Demand forecasting for rural transit is a tool that will aid rural planners and analysts in the allocation of scarce resources for this typically underserved population. Three Washington models are based on the characteristics of usage for several regional transportation systems currently in place in nonmetropolitan areas in Washington State. The first model, Total Transit Demand-All (TTD-ALL) uses average values for ridership by population subgroup from four regional systems in Washington to predict ridership for other areas. A second model, Total Transit Demand-FARE (TTD-FARE) uses the same approach as the first but excludes the fare-free regional transportation system which has markedly different characteristics from the systems with fares. A third, more in-depth model, Disaggregated Transit Demand (DTD), was developed using a separate equation for each population subgroup. Ridership behavior estimates were obtained from random sample telephone surveys in two of the regions used in this study. Model results show significant regional variation in ridership by population subgroup.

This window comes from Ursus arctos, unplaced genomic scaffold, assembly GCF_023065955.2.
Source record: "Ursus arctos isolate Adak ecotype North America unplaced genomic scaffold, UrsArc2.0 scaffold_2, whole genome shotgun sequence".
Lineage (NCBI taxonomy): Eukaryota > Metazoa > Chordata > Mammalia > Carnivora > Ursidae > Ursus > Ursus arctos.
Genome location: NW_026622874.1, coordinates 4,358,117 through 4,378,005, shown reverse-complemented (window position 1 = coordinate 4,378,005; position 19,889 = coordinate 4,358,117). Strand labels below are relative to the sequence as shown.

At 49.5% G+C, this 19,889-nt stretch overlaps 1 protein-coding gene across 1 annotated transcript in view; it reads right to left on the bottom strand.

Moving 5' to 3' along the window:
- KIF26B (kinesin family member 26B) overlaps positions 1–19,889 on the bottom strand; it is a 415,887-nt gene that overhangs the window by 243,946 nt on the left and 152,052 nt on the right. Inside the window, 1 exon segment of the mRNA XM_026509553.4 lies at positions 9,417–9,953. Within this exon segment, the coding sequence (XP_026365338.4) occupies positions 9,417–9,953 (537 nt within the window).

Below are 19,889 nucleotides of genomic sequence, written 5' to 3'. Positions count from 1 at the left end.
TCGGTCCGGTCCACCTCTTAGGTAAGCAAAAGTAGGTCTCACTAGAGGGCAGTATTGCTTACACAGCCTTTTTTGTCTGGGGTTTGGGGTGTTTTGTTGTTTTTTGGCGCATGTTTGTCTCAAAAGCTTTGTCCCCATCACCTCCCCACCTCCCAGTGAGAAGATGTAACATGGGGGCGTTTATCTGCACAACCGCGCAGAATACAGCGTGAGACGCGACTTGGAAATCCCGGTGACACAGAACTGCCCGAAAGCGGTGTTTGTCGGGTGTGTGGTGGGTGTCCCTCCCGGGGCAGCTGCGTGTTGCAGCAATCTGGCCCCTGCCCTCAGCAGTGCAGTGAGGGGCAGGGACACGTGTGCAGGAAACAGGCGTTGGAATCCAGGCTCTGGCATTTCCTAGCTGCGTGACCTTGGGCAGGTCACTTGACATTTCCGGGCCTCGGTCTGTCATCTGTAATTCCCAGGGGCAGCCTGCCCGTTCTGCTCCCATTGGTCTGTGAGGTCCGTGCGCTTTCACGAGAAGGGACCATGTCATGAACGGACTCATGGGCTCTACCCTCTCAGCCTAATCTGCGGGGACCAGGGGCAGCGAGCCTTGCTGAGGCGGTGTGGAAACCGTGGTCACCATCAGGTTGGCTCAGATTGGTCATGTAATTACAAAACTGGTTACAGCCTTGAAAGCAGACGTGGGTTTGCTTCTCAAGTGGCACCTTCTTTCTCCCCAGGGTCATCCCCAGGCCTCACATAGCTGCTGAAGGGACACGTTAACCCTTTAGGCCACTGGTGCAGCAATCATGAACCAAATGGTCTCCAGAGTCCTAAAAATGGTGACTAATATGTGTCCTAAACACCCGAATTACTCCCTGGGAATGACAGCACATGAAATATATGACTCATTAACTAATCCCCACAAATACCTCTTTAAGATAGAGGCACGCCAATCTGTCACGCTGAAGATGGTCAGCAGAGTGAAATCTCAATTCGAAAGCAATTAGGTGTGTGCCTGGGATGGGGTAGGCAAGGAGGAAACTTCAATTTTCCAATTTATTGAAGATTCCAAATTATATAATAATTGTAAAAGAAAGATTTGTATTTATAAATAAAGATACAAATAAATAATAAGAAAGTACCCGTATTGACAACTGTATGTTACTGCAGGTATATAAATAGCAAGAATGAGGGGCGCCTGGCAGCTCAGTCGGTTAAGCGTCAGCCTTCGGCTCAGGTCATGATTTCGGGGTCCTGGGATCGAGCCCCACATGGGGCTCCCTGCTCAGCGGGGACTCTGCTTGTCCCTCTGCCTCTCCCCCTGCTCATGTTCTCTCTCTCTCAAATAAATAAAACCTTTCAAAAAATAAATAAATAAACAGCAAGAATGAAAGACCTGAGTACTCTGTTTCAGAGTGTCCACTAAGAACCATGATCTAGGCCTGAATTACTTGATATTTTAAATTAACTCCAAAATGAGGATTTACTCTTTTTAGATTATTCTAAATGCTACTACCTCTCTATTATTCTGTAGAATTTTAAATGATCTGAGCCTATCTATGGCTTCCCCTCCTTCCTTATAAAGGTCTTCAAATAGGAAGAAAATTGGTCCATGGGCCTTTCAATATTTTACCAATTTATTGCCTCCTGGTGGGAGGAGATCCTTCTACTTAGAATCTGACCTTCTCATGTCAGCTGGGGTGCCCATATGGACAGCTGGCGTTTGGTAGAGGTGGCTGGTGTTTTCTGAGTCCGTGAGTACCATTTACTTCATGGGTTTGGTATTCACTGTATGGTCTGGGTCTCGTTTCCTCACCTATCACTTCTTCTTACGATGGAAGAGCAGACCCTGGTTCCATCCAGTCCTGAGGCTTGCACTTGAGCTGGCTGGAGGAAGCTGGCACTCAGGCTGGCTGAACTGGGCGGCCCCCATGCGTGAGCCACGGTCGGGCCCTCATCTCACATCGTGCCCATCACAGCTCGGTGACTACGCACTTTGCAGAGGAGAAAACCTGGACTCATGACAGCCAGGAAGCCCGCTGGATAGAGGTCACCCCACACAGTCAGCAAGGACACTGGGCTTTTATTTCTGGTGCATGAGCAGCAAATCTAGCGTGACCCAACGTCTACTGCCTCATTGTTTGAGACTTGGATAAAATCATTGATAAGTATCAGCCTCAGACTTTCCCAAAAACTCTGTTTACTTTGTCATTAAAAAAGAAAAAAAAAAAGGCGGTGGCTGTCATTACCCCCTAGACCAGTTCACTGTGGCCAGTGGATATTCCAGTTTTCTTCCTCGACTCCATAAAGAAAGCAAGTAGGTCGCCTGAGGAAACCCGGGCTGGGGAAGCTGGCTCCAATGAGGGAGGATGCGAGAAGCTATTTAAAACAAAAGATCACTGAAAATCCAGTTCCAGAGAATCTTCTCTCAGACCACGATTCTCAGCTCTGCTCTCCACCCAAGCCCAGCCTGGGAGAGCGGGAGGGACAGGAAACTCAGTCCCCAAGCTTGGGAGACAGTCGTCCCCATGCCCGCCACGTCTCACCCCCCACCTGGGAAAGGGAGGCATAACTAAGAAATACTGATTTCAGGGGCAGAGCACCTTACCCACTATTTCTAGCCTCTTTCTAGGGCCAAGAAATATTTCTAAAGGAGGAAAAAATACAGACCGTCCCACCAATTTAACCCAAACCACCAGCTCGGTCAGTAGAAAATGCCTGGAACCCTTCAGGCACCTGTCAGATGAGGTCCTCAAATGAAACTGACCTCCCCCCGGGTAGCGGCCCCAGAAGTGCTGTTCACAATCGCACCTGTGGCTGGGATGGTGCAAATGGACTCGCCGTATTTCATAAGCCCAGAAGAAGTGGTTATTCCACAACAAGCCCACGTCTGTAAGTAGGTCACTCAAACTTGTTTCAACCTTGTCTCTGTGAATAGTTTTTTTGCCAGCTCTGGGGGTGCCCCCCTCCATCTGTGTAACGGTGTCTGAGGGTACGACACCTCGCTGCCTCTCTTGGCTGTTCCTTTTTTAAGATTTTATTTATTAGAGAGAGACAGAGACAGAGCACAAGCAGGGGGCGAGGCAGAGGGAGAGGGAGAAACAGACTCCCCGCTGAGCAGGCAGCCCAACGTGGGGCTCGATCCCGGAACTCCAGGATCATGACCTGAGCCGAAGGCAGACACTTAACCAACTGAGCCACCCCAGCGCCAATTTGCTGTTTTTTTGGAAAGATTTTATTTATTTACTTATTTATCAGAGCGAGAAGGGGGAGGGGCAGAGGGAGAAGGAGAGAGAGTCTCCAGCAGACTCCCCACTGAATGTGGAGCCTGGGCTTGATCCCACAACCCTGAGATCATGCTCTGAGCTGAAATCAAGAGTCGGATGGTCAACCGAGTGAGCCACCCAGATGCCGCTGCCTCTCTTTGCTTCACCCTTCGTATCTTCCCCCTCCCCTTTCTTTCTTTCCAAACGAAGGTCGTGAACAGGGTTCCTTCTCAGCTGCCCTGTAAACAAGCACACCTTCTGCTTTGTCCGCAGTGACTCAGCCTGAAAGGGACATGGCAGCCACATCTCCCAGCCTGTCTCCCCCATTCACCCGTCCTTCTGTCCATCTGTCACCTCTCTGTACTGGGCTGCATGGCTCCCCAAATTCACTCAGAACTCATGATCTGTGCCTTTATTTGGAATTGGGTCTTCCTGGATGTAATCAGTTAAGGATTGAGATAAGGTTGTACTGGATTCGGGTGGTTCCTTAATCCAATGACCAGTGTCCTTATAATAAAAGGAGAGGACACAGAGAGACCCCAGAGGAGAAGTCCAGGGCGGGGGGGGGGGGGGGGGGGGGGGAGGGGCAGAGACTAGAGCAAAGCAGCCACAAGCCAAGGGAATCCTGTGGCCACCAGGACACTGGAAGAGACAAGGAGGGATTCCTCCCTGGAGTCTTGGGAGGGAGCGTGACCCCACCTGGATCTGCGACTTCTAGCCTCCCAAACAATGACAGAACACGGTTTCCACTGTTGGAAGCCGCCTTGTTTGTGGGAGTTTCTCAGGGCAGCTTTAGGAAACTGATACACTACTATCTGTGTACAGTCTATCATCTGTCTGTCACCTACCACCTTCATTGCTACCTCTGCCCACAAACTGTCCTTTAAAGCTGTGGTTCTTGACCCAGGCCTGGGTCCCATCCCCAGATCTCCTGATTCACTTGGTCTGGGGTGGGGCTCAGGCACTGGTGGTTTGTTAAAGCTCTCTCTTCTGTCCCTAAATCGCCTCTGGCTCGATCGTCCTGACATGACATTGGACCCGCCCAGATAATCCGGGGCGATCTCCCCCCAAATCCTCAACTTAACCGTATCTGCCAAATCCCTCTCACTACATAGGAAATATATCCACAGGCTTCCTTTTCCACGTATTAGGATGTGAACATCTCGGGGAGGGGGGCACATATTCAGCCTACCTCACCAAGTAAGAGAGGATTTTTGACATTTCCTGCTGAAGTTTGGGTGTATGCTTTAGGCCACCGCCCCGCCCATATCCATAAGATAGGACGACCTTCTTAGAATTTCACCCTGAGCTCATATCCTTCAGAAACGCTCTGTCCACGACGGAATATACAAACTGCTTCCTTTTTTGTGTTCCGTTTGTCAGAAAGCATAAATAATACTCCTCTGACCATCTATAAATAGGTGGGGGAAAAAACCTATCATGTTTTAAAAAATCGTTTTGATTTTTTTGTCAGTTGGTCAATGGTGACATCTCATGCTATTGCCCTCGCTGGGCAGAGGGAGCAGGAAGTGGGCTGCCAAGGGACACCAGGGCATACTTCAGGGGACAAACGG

January 9, 2008
Kathleen M. Painter, Kenneth L.Casavant.
Washington State Transportation Center (TRAC)
- # of Pages: 46 p., 1,268 KB (PDF)
- Subject: Case studies, Forecasting, Mathematical models, Public transit, Resource allocation, Ridership, Rural areas, Rural transit, Travel demand.
- Keywords: Rural transit, demand forecasting, transit planning, public transit.
- Related Publications:
This abstract was last modified April 29, 2008